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Meet Dr. Emmanuel Poirel, Medisys Montreal

By Dr. Emmanuel Poirel on June 06 2017 | Meet Our Experts

Dr. Emmanuel Poirel is a stress management clinician and has been working at the Medisys Executive Health clinic in Montreal since 1995. He holds two bachelor’s degrees (psychology and physical exercise), a master’s degree in motivation, and a doctorate in psychopedagogy specializing in work-related stress. In 2010, Dr. Poirel was the recipient of two best thesis awards in Canada (Greenfield Award and Dunlop Award). Since 2011, he has been a professor and researcher at the University of Montreal, teaching master’s and doctoral courses on psychological health at work and on leadership. Dr. Poirel is passionate about workplace health and was instrumental in the development of the first global standards for “Healthy Businesses” (BNQ 9700- 800) focusing on prevention, promotion, and organizational practices that support workplace health. Dr. Poirel is an experienced executive coach and a recognized leader in the fields of conflict management, “emotional intelligence”, organizational stress management, and managerial interpersonal communication. Dr. Poirel is a member of the Qualaxia network (an organization dedicated to the promotion of mental health), the Quebec Population Health Research Network (RRSPQ), the Research and Intervention Center on Education and Life at Work (CRIEVAT), and the LeForCaS research group at the University of Geneva.  He is also an internationally recognized lecturer, earning the 2015 Teaching Excellence Award from the Faculty of Education at the University of Montreal. Over the years, he has given more than 500 lectures based on his research on workplace health in America, Africa, and Europe.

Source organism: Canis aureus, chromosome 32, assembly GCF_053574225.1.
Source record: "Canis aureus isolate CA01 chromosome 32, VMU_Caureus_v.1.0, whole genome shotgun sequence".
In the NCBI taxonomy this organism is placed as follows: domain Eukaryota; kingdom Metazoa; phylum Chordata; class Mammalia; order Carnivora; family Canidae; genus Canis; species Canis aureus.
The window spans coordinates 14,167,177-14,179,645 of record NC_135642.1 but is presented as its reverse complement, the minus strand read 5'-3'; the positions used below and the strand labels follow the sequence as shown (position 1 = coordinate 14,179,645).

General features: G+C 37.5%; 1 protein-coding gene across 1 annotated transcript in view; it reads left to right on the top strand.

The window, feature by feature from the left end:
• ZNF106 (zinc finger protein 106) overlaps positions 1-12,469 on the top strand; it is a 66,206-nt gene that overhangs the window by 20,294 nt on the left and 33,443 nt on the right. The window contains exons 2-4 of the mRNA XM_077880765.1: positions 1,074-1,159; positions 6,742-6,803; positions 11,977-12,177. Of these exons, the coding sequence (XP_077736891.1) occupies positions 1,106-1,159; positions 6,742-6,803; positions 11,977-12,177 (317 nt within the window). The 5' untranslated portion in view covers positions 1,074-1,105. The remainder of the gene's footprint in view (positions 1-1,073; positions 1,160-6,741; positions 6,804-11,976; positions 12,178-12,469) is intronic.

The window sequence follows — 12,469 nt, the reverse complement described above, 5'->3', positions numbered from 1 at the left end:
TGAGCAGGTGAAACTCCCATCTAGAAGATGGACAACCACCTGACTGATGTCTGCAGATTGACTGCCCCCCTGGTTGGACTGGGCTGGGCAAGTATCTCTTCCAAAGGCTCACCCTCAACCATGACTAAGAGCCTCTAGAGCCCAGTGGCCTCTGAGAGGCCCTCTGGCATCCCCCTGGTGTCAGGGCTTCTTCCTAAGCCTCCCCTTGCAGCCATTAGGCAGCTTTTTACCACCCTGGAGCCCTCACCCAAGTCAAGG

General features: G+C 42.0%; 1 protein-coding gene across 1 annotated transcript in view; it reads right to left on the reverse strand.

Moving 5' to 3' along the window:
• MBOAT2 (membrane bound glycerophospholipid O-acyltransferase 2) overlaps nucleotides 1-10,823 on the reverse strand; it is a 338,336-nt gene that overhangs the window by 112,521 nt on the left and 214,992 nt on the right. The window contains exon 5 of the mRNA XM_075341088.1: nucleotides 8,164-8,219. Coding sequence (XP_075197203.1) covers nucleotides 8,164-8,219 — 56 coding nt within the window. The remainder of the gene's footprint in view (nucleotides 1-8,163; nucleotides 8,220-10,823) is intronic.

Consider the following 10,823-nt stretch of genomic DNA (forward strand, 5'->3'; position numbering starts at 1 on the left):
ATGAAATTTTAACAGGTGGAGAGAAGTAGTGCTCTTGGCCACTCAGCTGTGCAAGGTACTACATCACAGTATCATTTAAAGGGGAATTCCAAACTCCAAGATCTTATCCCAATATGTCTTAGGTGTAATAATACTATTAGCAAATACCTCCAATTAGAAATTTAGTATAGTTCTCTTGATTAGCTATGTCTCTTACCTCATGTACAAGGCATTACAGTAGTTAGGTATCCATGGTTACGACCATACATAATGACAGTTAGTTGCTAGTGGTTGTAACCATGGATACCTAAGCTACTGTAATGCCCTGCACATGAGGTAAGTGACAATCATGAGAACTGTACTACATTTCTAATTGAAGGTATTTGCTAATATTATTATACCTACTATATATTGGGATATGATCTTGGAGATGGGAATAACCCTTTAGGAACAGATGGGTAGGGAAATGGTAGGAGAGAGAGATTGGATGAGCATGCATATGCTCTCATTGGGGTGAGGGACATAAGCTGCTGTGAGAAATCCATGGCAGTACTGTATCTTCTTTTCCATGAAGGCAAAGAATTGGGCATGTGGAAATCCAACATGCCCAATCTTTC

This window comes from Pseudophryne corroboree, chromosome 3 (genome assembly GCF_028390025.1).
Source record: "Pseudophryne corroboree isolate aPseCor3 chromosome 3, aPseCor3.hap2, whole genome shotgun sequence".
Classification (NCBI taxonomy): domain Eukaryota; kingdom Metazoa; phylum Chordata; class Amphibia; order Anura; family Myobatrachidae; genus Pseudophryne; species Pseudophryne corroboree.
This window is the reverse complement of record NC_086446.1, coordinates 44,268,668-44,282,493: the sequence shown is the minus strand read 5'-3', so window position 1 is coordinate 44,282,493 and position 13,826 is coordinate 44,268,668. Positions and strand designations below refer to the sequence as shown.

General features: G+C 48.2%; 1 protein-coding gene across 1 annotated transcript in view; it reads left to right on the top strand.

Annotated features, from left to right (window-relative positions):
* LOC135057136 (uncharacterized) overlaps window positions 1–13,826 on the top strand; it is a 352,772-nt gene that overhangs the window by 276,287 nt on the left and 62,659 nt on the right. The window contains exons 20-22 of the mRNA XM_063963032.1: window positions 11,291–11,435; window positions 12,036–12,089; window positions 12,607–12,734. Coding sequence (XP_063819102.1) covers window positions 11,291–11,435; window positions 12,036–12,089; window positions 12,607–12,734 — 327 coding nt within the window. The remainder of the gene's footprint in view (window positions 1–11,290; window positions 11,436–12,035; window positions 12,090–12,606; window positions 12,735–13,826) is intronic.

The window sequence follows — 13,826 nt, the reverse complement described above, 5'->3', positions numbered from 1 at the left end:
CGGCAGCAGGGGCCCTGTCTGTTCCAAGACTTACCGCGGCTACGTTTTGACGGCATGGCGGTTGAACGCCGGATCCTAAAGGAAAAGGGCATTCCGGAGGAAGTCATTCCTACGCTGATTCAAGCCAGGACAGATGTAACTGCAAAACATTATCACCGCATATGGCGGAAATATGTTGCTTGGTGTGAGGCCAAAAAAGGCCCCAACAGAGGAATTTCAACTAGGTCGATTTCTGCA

Recently, Dr. Poirel’s paper published in the Mental Health Magazine in Quebec (2017), was selected by the Quebec Association of Psychiatrists (AMPQ) as part of their accreditation process. Based on his research, Dr. Poirel supports patients struggling with psychological health issues, burnout, and stress.

 

1) What do you do for fun?

I love sports, especially basketball and soccer. I played competitive soccer until I was 45 years old; we actually won the gold medal at the Canadian championships in 2012, which was really exciting for me. I still love soccer even though I don’t play competitively anymore. I just enjoy being physically active, sports are a great way to relieve stress and maintain emotional wellness.

 

2) What’s the best piece of advice you’ve ever been given?

I really admired my father and feel so fortunate to have had him in my life. He was a psychiatrist and philosopher, was a member of the Nobel Prize Jury of Medicine twice during his career, and has written remarkable books. His wisdom, his faith, and his spiritual vision have always been an inspiration to me. My dad passed away in 2006 and I was lucky enough to be at his bedside when he passed. He said to me, "you know Emmanuel, the most important thing in life is to maintain the sacred." I could never forget these words. “What is the sacred?” I’d ask myself. After much reflection, I understood that what my dad meant was that we all have some spiritual dimension within us. Religion aside, we all have some needs that go beyond physical or material, and it’s important to nurture this side of ourselves.

 

3) What’s the single most important piece of preventive health advice you have?

Find balance. Define your own standards of a living a healthy, balanced lifestyle and strive to achieve that.  

 

4) What keeps you inspired?

Human kindness. When people forget themselves and give themselves to others, that is what inspires me.

 

5) What’s one thing you’ve learned in your life that you’d like others to know?

I spent all my summers in France with my grandparents until I was a teenager. At the age of 82, my grandfather, who has always been an inspiration to me, had a stroke that paralyzed his right side of the body. Despite this obstacle and his advanced age, he didn’t slow down for a second. He quickly learned how to write with his left hand and we continued to be pen pals (this was before the internet), until he died at age 91. One lesson I learned from my grandfather is that life deserves to be lived fully, and to be lived to the end. To be satisfied and to appreciate life, I believe, takes effort.  As the poet Félix Leclerc said, “The best way to kill a man is to pay him to do nothing”. I think to be happy, you have to produce, to persevere, to overcome obstacles, and to start all over again.